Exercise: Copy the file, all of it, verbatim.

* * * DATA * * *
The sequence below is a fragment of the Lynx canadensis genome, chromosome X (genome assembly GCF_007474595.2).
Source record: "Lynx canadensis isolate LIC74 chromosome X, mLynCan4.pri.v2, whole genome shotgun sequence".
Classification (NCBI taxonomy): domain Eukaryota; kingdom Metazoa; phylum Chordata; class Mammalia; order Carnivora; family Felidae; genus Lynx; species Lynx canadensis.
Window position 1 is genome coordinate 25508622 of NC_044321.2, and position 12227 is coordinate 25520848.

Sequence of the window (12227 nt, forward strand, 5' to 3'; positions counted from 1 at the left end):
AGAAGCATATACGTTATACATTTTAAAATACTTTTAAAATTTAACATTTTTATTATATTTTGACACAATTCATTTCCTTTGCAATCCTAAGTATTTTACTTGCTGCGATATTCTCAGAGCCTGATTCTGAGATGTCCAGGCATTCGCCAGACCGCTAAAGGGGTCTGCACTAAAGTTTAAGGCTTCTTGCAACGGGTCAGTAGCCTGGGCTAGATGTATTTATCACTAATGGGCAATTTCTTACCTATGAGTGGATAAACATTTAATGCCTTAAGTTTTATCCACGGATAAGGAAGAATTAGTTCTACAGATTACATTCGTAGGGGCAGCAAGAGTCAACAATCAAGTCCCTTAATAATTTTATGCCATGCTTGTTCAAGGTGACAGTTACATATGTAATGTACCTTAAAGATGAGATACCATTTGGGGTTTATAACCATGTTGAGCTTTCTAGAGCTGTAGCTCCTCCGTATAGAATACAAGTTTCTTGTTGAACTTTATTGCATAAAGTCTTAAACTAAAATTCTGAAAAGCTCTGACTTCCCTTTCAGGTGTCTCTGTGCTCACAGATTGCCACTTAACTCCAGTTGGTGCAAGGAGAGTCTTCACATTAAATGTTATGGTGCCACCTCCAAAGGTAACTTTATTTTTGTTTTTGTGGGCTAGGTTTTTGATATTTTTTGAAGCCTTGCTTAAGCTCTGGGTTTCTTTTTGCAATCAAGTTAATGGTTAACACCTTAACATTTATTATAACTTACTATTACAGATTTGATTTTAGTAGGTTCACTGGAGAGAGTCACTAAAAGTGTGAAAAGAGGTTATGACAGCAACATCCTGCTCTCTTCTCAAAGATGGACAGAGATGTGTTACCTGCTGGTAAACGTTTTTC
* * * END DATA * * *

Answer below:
The sequence below is a fragment of the Lynx canadensis genome, chromosome X (genome assembly GCF_007474595.2).
Source record: "Lynx canadensis isolate LIC74 chromosome X, mLynCan4.pri.v2, whole genome shotgun sequence".
Classification (NCBI taxonomy): domain Eukaryota; kingdom Metazoa; phylum Chordata; class Mammalia; order Carnivora; family Felidae; genus Lynx; species Lynx canadensis.
Window position 1 is genome coordinate 25508622 of NC_044321.2, and position 12227 is coordinate 25520848.

Sequence of the window (12227 nt, forward strand, 5' to 3'; positions counted from 1 at the left end):
AGAAGCATATACGTTATACATTTTAAAATACTTTTAAAATTTAACATTTTTATTATATTTTGACACAATTCATTTCCTTTGCAATCCTAAGTATTTTACTTGCTGCGATATTCTCAGAGCCTGATTCTGAGATGTCCAGGCATTCGCCAGACCGCTAAAGGGGTCTGCACTAAAGTTTAAGGCTTCTTGCAACGGGTCAGTAGCCTGGGCTAGATGTATTTATCACTAATGGGCAATTTCTTACCTATGAGTGGATAAACATTTAATGCCTTAAGTTTTATCCACGGATAAGGAAGAATTAGTTCTACAGATTACATTCGTAGGGGCAGCAAGAGTCAACAATCAAGTCCCTTAATAATTTTATGCCATGCTTGTTCAAGGTGACAGTTACATATGTAATGTACCTTAAAGATGAGATACCATTTGGGGTTTATAACCATGTTGAGCTTTCTAGAGCTGTAGCTCCTCCGTATAGAATACAAGTTTCTTGTTGAACTTTATTGCATAAAGTCTTAAACTAAAATTCTGAAAAGCTCTGACTTCCCTTTCAGGTGTCTCTGTGCTCACAGATTGCCACTTAACTCCAGTTGGTGCAAGGAGAGTCTTCACATTAAATGTTATGGTGCCACCTCCAAAGGTAACTTTATTTTTGTTTTTGTGGGCTAGGTTTTTGATATTTTTTGAAGCCTTGCTTAAGCTCTGGGTTTCTTTTTGCAATCAAGTTAATGGTTAACACCTTAACATTTATTATAACTTACTATTACAGATTTGATTTTAGTAGGTTCACTGGAGAGAGTCACTAAAAGTGTGAAAAGAGGTTATGACAGCAACATCCTGCTCTCTTCTCAAAGATGGACAGAGATGTGTTACCTGCTGGTAAACGTTTTTC